1. Work to change your self-talk. I talk about this in the aforementioned blog post, but it is important to work to reframe your self-talk. So, for me, instead of saying I am bad at relationships, I now say “I have a history of choosing men who are not ideal for me and am working on changing that.” It requires practice. But changing how you talk to yourself can change how you see yourself and how you show up. And remember, you need to identify your triggers and what you say to yourself in order to start to change it.
  2. Create an emergency self-care plan. We have a workbook that can help you create a self-care plan if you don’t know where to start. For your emergency plan, I’d suggest creating some easy, low-cost, low-time self-care tools that you love. It may be sitting with a mud mask on for twenty minutes, or watching your favorite movie on Netflix. Regardless of the activity, create a few and write them down. This way, you can quickly go to them without having to think and brainstorm about what to do. Not having to think about what to do may help you to actually practice the self-care.
  3. Remind yourself that self-care is a necessity, is not selfish, and doesn’t have to be hard. As I’ve already mentioned with self-talk, the things we say to ourselves are incredibly important. This applies to how we talk to ourselves about self-care. If we beat ourselves up for doing it, or say we don’t have time, you can bet it won’t happen. But if we say that is it important, easy and necessary, we are more likely to practice taking care of ourselves.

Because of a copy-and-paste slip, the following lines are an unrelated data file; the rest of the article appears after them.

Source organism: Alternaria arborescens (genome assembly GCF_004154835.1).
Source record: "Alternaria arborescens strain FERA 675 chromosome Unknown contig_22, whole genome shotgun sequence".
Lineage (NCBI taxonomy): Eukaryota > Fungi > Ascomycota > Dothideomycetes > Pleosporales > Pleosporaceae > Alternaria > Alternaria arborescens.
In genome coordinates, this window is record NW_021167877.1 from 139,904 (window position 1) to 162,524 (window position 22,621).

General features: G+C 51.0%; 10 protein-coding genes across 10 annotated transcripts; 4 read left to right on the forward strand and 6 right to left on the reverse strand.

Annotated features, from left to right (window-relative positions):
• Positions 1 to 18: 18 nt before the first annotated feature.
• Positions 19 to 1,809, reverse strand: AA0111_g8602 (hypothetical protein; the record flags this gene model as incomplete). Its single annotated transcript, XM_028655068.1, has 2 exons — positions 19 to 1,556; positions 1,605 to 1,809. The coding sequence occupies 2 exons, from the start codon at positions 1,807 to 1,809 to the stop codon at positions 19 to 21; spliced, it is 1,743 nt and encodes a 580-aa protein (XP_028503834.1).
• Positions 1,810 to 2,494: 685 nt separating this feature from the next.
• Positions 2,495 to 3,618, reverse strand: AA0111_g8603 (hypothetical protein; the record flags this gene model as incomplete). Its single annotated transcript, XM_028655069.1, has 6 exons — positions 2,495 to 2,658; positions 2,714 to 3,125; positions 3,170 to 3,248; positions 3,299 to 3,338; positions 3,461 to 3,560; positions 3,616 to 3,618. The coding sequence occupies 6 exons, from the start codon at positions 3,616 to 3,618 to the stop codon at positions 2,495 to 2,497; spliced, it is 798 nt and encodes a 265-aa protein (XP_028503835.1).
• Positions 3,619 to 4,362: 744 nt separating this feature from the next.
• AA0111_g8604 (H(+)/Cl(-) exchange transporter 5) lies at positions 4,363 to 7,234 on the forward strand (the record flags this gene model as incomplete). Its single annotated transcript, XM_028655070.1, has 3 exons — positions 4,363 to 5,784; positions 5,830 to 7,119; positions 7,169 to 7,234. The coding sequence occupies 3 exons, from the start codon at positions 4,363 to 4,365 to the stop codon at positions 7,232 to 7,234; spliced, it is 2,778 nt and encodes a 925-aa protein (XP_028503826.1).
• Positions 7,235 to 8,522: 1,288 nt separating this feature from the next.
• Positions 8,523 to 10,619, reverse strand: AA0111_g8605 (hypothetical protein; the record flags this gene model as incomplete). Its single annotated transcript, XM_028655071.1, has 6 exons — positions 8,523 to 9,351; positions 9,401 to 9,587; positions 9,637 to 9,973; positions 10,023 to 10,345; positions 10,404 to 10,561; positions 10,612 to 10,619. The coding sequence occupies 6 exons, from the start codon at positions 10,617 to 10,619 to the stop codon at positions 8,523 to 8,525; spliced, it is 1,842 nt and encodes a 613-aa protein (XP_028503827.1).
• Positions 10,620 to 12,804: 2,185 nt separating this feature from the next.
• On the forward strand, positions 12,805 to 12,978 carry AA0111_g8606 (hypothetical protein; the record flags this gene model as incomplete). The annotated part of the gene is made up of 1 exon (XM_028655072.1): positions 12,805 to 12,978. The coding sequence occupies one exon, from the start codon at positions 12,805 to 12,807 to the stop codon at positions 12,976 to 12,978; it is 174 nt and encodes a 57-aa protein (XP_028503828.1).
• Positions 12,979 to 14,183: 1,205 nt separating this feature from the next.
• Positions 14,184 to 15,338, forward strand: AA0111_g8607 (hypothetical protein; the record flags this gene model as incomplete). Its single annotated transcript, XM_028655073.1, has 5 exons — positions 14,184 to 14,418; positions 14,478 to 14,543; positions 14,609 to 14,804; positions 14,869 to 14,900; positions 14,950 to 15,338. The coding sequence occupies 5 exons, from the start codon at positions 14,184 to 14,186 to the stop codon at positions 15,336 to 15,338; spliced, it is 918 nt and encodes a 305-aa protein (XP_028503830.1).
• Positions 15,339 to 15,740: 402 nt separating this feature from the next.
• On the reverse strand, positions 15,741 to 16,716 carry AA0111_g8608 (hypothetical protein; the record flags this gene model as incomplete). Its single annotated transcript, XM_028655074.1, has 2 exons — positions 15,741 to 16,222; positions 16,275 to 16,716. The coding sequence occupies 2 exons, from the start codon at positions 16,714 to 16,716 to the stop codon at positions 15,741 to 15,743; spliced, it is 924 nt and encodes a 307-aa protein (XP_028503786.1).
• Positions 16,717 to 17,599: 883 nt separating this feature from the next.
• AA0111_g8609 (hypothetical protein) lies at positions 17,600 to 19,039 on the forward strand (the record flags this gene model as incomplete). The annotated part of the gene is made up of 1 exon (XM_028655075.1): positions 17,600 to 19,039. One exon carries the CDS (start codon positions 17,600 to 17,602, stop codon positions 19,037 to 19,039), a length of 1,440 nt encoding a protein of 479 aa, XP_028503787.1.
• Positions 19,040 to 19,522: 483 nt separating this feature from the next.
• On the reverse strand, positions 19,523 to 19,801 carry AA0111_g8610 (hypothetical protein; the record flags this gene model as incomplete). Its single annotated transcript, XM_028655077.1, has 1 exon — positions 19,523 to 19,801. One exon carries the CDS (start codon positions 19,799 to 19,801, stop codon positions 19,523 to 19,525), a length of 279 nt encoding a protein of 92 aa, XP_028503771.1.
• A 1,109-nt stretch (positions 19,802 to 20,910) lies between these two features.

Self-care is a necessity. It is not selfish and doesn’t have to be hard.Click To Tweet

Millennials, remember, it’s okay to be completely enamored with and obsessed with self-care because it matters! Let us know your thoughts about self-care and what is part of your self-care routine! We love hearing from our readers!

Recommended Reading

How To Take Care of Yourself When a Loved One Has a Mental Illness Loving someone with a mental illness can take its toll on you.
How To Balance Your Job With Extra Responsibilities While Still Taking Care of Yourself Busy, busy, busy: It's all everybody ever seems to be. But what about your priorities? What about YOU?